His O gauge civil war project is nearly complete but his next project really caught my eye, it is “a 00/009 scale layout set in WWI.” OO?!? Excellent choice of scale! I believe it will set in Europe, hence the choice of gauge and scale--the benchwork may be seen in the brief article, and the layout itself “is intended as a project layout for the book I am working on.”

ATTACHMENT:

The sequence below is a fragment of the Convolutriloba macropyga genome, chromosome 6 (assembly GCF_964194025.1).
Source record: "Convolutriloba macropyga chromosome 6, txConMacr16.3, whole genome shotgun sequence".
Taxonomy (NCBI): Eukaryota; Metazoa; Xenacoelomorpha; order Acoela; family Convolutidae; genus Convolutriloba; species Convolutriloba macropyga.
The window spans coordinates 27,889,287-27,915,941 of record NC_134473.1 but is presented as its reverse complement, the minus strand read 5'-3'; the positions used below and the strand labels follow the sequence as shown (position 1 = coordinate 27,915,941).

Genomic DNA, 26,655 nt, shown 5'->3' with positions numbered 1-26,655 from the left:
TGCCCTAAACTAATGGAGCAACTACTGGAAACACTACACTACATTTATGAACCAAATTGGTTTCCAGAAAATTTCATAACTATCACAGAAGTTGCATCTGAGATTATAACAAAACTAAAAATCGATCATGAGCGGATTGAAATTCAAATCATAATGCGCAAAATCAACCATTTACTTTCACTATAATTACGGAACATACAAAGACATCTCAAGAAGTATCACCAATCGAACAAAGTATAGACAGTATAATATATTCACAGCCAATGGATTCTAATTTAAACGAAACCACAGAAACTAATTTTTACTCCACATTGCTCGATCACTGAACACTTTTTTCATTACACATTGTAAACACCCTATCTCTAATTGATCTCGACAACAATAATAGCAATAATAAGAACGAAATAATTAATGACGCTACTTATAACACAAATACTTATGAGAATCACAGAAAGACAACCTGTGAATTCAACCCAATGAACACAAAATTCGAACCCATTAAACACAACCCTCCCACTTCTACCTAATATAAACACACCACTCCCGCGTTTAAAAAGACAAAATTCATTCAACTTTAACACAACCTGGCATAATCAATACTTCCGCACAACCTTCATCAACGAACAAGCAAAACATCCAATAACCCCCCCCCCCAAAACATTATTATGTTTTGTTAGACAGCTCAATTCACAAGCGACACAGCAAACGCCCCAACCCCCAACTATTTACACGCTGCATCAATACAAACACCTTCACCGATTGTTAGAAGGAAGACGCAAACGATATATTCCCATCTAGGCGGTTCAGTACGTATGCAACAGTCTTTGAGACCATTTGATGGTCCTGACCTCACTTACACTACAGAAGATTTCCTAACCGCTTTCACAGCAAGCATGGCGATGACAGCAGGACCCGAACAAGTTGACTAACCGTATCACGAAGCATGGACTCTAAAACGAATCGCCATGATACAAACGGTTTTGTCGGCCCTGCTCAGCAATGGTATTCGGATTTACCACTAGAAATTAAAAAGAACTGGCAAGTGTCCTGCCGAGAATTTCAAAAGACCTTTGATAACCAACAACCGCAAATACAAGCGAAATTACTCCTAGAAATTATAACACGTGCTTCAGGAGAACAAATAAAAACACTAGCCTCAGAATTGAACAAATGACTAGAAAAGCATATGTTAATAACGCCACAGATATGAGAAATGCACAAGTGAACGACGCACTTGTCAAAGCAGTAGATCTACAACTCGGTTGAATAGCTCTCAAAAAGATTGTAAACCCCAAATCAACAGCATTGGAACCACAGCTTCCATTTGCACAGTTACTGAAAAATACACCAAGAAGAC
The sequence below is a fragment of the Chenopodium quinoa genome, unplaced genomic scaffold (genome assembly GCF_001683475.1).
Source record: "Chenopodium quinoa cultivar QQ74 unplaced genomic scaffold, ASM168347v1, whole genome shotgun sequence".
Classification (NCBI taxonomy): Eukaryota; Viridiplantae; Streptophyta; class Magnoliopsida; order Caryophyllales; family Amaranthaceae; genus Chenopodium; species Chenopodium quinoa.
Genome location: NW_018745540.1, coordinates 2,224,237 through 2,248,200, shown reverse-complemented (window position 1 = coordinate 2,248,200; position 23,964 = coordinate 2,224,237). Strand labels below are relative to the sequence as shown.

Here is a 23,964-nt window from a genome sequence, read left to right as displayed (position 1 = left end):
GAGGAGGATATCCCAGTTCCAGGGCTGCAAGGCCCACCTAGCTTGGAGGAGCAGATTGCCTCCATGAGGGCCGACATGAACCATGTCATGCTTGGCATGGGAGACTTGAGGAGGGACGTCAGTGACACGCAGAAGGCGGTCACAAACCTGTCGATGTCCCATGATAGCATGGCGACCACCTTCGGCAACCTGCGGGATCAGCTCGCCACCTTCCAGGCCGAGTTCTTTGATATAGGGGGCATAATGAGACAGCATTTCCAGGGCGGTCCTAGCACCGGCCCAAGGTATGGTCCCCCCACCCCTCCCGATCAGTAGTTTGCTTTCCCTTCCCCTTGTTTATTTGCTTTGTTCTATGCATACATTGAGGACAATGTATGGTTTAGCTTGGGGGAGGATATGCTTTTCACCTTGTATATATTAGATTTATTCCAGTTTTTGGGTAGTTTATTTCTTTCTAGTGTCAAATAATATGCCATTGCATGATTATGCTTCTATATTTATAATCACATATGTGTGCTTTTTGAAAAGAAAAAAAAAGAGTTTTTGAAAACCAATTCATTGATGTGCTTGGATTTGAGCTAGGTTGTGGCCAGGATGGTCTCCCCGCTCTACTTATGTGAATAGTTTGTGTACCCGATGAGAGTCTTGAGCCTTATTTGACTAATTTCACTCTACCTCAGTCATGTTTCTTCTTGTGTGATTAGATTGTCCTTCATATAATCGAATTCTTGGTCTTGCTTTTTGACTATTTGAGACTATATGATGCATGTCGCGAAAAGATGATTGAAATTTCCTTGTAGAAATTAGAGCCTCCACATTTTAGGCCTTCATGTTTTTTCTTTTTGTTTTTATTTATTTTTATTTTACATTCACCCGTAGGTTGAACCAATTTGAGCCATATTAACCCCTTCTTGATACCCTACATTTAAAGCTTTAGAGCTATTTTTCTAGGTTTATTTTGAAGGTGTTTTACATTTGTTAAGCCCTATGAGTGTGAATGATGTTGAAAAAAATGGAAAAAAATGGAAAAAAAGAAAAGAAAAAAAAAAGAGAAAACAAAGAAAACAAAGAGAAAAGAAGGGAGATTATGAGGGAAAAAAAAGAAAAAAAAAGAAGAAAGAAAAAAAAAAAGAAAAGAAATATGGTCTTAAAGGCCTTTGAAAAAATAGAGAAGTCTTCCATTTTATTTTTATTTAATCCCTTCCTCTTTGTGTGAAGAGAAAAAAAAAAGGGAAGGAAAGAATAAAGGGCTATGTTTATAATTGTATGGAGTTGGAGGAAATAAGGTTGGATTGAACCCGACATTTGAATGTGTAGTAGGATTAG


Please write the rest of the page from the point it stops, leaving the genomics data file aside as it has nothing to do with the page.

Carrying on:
As to me, I know that American OO Today has people who follow it for a variety of reasons. I know some just like checking in to see what is up in the OO history series; others have some models but they are just a small part of an overall collecting interest; many more arrive via Google but were not really looking for info on American OO. I do hope to spread the word but realize too that not that many will be converted. But no matter what I will keep on going with OO, I have a lot of history still to sort out (ultimately for a book project on OO) and modeling projects that could last me years and years to complete.